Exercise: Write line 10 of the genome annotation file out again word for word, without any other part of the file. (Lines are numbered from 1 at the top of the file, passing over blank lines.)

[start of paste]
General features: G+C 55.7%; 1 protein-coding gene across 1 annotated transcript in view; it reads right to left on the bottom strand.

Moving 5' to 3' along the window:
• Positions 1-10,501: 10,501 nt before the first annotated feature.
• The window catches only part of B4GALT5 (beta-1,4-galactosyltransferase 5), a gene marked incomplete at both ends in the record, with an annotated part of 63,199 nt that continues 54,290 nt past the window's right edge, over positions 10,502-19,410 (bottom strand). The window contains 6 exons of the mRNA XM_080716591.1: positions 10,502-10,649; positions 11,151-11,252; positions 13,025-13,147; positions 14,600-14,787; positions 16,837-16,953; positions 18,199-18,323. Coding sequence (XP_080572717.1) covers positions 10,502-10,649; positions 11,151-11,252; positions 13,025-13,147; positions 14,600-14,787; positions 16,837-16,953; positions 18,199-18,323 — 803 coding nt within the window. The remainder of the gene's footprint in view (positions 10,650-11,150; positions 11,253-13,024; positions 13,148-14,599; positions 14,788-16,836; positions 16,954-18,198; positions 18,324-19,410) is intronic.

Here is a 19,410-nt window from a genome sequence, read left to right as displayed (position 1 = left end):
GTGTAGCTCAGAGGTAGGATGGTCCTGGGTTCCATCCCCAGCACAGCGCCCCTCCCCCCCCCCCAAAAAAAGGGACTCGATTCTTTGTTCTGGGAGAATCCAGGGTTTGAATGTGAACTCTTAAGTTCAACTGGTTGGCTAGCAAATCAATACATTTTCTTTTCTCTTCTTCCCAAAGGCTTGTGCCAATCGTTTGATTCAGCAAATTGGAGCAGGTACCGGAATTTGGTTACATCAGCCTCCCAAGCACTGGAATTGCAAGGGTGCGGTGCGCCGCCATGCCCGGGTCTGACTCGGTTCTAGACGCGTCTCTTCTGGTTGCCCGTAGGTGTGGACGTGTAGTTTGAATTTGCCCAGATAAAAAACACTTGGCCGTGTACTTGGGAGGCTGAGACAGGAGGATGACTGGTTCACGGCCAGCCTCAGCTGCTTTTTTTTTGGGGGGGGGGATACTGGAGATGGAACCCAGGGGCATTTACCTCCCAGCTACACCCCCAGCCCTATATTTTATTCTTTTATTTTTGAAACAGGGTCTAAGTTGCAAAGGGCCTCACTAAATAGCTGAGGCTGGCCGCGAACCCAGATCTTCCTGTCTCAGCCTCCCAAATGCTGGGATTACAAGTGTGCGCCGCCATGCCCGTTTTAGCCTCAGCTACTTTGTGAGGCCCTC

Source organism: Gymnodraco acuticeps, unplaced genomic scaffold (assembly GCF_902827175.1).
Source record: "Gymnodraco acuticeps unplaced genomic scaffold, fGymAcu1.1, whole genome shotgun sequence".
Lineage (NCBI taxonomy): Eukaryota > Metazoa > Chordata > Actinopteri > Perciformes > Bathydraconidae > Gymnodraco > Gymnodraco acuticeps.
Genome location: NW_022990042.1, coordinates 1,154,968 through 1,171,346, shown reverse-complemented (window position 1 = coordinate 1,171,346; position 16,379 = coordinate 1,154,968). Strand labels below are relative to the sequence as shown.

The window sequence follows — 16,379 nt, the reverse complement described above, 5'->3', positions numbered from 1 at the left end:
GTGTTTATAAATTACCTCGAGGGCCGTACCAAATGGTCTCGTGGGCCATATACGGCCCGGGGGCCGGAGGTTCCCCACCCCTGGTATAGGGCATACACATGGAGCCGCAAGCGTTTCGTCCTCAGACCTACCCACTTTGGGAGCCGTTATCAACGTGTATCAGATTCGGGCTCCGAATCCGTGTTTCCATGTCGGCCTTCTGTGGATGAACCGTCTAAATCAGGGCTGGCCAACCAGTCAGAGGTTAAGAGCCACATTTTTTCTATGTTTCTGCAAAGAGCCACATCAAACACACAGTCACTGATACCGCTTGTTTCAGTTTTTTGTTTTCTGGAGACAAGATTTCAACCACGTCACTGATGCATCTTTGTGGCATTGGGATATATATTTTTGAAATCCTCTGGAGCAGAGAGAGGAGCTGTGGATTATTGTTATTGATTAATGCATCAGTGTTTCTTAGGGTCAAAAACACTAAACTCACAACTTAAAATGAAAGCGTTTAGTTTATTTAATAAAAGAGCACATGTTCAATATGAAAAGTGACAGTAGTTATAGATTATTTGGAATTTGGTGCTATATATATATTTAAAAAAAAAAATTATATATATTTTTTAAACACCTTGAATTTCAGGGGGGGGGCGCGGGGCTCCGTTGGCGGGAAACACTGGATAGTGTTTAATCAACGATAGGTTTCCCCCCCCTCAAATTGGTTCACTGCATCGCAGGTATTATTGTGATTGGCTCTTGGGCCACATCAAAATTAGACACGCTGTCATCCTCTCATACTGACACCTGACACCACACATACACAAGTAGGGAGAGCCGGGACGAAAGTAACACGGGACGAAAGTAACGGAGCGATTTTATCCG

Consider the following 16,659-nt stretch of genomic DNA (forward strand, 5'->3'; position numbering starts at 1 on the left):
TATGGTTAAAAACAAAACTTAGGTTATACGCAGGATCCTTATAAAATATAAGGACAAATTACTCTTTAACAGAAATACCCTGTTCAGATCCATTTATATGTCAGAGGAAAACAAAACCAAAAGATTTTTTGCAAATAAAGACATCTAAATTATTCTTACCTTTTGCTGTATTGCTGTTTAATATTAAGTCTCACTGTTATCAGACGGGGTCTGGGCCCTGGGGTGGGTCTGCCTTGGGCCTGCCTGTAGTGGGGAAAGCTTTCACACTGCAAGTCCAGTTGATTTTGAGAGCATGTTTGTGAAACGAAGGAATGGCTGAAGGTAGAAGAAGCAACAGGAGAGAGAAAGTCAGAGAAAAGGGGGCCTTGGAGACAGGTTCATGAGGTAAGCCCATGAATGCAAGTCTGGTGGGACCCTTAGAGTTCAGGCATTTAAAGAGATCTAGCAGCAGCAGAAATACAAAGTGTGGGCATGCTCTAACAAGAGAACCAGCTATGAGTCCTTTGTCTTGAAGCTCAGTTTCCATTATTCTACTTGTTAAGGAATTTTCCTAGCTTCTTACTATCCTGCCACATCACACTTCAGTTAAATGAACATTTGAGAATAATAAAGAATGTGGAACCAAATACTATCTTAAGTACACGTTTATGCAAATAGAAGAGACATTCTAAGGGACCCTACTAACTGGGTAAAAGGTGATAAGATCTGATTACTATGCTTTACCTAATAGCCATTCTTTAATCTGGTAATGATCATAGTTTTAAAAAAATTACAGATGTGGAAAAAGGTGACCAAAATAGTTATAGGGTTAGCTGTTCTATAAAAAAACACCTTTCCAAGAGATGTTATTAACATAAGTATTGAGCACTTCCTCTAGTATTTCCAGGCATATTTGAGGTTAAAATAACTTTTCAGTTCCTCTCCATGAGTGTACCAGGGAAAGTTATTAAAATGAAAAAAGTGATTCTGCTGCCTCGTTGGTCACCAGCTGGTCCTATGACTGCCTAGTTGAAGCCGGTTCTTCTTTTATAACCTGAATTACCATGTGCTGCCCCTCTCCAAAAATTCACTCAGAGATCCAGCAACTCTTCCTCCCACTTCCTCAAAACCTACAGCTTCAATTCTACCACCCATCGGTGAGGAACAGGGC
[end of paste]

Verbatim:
Genome location: NW_022990042.1, coordinates 1,154,968 through 1,171,346, shown reverse-complemented (window position 1 = coordinate 1,171,346; position 16,379 = coordinate 1,154,968). Strand labels below are relative to the sequence as shown.